Reducing Use of Veterinary Medicines (PhD)


Despite increasing pressure to reduce antimicrobial use (AMU), many UK dairy farms still rely on  antimicrobials  to  maintain  a  healthy  herd.  This  research aimed  to assess  the  potential of peer-to-peer support through Farmer Action Groups (FAGs) to achieve practical, farmer-led changes to reduce AMU and improve herd health and welfare. FAGs-based on the 'Stable Schools' model used widely in Denmark-harnessed local-level experience and expertise to solve the challenge of reducing AMU. 

Study population: 30 diverse dairy farms in Five FAGs across South West England, over 2 year study period.

Key findings:

  • Afarmer-led approach was successful in supporting and encouraging a change in  practice  around  AMU  on  all  participating  dairy  farms.
  • All  farms implemented  at  least  one  recommendation  from  their  Action  Plan with an average  54.3% of  recommendations  were  implemented.
  • Many recommendations were still ongoing at the end of the study.
  • The majority of participating farms (n=27)  reduced  or  eliminated  use  of  highest  priority  critically  important  antimicrobials (HPCIAs)  over  the  2  years. 
  • Participants  spoke  highly  of  the  project  and  benefited  from  the sharing of knowledge at each meeting. 
  • Farm  walks  and  facilitated  discussions  empowered  farmers  to  change practices and farmers gained confidence from the group learning experience.
  • The FAGs developed a sense of solidarity from going through a process of change together.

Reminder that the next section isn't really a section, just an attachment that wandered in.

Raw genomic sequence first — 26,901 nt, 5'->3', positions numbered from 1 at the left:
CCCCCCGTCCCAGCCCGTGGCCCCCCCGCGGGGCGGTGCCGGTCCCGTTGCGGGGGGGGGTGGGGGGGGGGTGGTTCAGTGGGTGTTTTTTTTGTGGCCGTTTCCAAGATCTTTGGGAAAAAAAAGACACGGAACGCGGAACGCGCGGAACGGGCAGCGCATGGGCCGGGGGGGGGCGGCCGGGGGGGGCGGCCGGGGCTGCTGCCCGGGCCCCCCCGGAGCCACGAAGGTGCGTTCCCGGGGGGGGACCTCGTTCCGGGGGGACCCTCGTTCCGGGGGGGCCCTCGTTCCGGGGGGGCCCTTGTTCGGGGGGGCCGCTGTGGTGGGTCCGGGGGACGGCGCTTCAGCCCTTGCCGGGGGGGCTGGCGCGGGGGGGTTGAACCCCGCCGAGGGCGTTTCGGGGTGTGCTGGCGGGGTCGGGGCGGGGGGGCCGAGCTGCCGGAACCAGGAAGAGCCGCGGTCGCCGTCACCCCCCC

• Knowledge gaps were identified by  farmers regarding how their practices around AMU could contribute to AMR, the different types of antimicrobials used  and  particularly  which  were  HPCIAs. 
  • The  project  stimulated  an increase  in  herd  health  discussions  between  farmers  and  veterinarians  as  a  result  of  the knowledge mobilisation in the FAGs. 
  • FAGs contributed to a shift away from HPCIAs.
  • There is potential for this approach to be scaled-up across the country. 

For further information the report is available.

Project code:
01 January 2016 - 15 May 2019
AHDB sector cost:
Total project value:
Project leader:
University of Bristol


41110023 final report 2019

About this project

The problem:

Pressures to reduce medicines, particularly antimicrobials, used in food animals are likely to increase from consumers and policy makers, including retailers. To address the challenge of more responsible use of medicines while maintaining or improving dairy herd health and welfare, comprehensive, participatory approaches to welfare interventions and disease prevention may be valuable.

Aims and objectives:

This research project tested and adapted a model developed for reducing medicine use for organic dairy herds through farmers learning groups. The principles were applied in conventional dairy systems and worked through farmer groups to develop novel approaches to more responsible use of antimicrobial medicines on farm and explicitly to inform policy. This project aimed to deliver the following specific outcomes:
1. A tool for auditing and benchmarking responsible medicine use in the context of the farm’s herd health performance co‐developed with farmers.
2. Credible and practical recommendations for policy makers that could deliver reduction in antibiotic use within the existing policy.